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July 1954


Author Affiliations

Attending Surgeon (Dr. Behrend), Associate in Medicine (Dr. Katz), and Assistant Pathologist (Dr. Robertson), Albert Einstein Medical Center, Northern Division.

AMA Arch Surg. 1954;69(1):18-24. doi:10.1001/archsurg.1954.01270010020004

OF THE SEVERAL types of acute gastritis, the rarest is acute necrotizing gastritis. The case to be reported is of unusual interest because it appeared to originate in an overwhelming periodontal infection, complicated by ulcerative stomatitis, with a necrotizing infection spreading to the esophagus and stomach, despite the fact that the major arterial vessels supplying them were not occluded.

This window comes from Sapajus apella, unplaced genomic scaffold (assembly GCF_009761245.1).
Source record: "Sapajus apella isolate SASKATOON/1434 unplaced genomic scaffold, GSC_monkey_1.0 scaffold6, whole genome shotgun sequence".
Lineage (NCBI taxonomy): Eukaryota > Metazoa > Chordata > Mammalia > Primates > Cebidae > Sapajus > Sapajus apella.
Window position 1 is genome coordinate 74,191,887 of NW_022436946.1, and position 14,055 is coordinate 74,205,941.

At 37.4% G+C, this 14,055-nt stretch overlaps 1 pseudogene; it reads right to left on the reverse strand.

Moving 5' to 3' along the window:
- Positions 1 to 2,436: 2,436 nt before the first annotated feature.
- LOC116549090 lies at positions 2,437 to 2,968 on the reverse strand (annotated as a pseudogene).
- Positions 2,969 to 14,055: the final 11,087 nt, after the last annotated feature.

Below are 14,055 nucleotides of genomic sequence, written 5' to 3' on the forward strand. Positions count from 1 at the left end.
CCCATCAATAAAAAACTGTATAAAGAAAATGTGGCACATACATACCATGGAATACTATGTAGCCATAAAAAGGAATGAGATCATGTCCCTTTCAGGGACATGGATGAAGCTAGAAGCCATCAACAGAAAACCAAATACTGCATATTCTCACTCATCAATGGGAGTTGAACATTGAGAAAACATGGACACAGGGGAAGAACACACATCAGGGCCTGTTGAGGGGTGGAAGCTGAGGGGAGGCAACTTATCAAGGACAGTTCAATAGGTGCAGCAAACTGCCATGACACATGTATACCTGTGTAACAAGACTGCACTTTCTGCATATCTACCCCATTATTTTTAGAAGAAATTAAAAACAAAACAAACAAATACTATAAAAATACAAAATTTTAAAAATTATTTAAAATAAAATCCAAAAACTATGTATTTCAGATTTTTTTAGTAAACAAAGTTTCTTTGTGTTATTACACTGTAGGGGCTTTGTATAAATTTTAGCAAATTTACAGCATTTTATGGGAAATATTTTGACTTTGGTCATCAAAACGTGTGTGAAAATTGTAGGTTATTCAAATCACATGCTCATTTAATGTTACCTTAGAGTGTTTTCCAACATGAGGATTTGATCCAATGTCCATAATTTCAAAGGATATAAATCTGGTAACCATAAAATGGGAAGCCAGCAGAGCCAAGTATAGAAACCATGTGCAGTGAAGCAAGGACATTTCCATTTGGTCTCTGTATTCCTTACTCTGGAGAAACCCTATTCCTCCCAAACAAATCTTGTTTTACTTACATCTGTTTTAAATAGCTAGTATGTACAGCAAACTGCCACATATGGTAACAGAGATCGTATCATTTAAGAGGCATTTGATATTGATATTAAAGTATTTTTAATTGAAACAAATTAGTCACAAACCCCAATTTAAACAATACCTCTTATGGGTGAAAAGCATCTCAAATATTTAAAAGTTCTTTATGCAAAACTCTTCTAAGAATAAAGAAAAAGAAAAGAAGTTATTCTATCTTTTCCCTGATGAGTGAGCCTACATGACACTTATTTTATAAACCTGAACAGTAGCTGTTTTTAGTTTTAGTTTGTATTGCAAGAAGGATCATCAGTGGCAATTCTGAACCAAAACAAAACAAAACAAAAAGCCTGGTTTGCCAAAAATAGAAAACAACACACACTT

REPORT OF CASE  The patient was a well-developed man, aged 63. He was admitted to the Albert Einstein Medical Center, Northern Division, on Sept. 26, 1952. Chief complaint on admission was vomiting of large quantities of blood-stained fluid, and "pain in the stomach and over the throat."

History of Illness.  —On the day prior to admission the patient went to work as usual. He ate dinner with his family that evening. There was nothing unusual about the meal except that he ate some mushrooms which were picked by a neighbor. However,

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